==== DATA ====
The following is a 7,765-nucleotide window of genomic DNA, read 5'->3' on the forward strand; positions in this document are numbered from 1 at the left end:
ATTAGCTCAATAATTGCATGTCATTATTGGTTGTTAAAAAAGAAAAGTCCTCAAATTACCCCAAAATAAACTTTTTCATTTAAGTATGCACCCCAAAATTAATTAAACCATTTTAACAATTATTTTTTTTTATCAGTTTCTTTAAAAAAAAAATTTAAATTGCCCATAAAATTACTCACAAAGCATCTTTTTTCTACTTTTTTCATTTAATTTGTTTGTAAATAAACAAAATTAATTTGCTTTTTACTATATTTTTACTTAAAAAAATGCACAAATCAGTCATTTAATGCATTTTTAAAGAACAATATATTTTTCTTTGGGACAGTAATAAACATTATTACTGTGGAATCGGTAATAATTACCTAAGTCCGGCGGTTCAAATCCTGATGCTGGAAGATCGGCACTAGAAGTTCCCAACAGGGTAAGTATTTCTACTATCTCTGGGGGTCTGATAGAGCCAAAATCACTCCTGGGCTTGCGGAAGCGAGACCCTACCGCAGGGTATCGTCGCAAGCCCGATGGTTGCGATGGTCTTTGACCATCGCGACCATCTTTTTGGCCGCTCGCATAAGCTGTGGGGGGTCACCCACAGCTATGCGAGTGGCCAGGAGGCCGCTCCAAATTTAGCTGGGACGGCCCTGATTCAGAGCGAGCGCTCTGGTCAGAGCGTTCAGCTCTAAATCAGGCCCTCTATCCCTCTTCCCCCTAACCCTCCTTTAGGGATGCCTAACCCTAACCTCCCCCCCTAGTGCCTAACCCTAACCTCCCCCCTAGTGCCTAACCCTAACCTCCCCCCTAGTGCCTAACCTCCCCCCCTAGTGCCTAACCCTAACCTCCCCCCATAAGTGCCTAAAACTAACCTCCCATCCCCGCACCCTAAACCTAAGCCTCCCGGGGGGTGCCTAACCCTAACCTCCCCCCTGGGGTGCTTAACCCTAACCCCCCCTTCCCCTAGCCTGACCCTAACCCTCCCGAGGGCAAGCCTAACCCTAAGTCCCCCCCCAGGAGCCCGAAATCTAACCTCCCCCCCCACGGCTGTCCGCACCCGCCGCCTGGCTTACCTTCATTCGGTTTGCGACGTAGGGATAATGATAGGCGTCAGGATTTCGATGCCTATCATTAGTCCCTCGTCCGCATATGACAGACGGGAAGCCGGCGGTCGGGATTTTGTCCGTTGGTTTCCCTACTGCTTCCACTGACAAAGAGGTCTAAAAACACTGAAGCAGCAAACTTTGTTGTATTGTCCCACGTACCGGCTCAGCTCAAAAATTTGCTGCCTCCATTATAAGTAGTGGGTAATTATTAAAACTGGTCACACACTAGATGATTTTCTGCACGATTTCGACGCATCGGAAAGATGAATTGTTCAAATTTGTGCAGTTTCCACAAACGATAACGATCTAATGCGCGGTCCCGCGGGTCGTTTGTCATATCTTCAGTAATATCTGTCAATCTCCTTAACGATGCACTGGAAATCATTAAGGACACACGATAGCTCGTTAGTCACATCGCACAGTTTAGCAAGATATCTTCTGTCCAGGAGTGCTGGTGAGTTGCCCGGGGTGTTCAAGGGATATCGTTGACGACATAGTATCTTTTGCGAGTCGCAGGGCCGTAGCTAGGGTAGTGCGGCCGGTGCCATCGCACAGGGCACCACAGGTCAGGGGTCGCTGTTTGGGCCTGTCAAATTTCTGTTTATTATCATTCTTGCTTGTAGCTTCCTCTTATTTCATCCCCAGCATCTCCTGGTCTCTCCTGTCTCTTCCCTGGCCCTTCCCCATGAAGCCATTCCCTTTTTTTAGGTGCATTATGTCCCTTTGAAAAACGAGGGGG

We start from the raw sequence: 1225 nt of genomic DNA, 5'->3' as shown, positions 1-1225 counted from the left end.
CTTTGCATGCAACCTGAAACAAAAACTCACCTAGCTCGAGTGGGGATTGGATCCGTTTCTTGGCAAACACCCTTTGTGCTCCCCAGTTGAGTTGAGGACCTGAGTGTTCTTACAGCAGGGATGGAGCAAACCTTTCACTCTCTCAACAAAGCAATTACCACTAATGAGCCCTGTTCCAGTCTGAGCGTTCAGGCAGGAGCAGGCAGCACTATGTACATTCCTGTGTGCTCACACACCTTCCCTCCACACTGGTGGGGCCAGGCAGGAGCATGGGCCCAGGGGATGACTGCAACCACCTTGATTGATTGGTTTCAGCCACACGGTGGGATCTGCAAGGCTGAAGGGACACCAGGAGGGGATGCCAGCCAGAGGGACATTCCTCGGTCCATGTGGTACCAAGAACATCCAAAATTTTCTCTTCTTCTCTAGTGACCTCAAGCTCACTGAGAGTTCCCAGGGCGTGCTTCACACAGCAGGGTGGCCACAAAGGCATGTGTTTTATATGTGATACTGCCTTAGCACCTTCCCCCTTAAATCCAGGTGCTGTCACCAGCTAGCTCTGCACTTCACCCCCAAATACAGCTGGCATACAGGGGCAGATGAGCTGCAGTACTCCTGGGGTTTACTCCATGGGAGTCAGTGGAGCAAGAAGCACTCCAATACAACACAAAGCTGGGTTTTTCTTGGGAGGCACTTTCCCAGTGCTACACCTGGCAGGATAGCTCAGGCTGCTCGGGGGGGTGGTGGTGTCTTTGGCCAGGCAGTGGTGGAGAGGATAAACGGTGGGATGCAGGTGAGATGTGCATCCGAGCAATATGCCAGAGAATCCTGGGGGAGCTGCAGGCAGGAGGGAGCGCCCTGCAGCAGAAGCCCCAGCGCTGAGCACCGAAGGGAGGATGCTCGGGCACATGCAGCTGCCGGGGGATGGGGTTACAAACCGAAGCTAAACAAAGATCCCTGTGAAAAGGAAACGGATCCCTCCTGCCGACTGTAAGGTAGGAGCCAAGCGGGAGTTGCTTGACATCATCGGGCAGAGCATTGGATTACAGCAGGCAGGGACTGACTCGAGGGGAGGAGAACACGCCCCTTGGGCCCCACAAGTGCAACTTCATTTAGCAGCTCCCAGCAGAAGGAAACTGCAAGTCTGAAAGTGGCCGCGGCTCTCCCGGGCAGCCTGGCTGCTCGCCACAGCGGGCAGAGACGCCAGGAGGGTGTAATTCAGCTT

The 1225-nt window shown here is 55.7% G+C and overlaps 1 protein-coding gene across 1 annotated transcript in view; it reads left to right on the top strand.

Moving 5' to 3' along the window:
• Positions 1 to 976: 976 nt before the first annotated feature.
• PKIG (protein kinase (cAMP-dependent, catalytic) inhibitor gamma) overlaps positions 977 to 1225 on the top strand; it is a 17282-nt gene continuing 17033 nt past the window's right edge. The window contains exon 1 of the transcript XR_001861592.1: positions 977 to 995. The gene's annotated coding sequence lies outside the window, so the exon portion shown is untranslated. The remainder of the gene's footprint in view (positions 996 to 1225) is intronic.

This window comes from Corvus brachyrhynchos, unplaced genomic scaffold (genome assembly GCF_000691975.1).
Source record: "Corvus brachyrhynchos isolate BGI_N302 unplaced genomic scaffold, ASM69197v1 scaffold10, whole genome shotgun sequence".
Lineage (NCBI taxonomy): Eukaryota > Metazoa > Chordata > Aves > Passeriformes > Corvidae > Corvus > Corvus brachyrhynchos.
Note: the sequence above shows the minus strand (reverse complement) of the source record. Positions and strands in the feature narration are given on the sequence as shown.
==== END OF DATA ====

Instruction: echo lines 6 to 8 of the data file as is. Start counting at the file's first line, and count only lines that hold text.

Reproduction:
Moving 5' to 3' along the window:
• Positions 1 to 976: 976 nt before the first annotated feature.
• PKIG (protein kinase (cAMP-dependent, catalytic) inhibitor gamma) overlaps positions 977 to 1225 on the top strand; it is a 17282-nt gene continuing 17033 nt past the window's right edge. The window contains exon 1 of the transcript XR_001861592.1: positions 977 to 995. The gene's annotated coding sequence lies outside the window, so the exon portion shown is untranslated. The remainder of the gene's footprint in view (positions 996 to 1225) is intronic.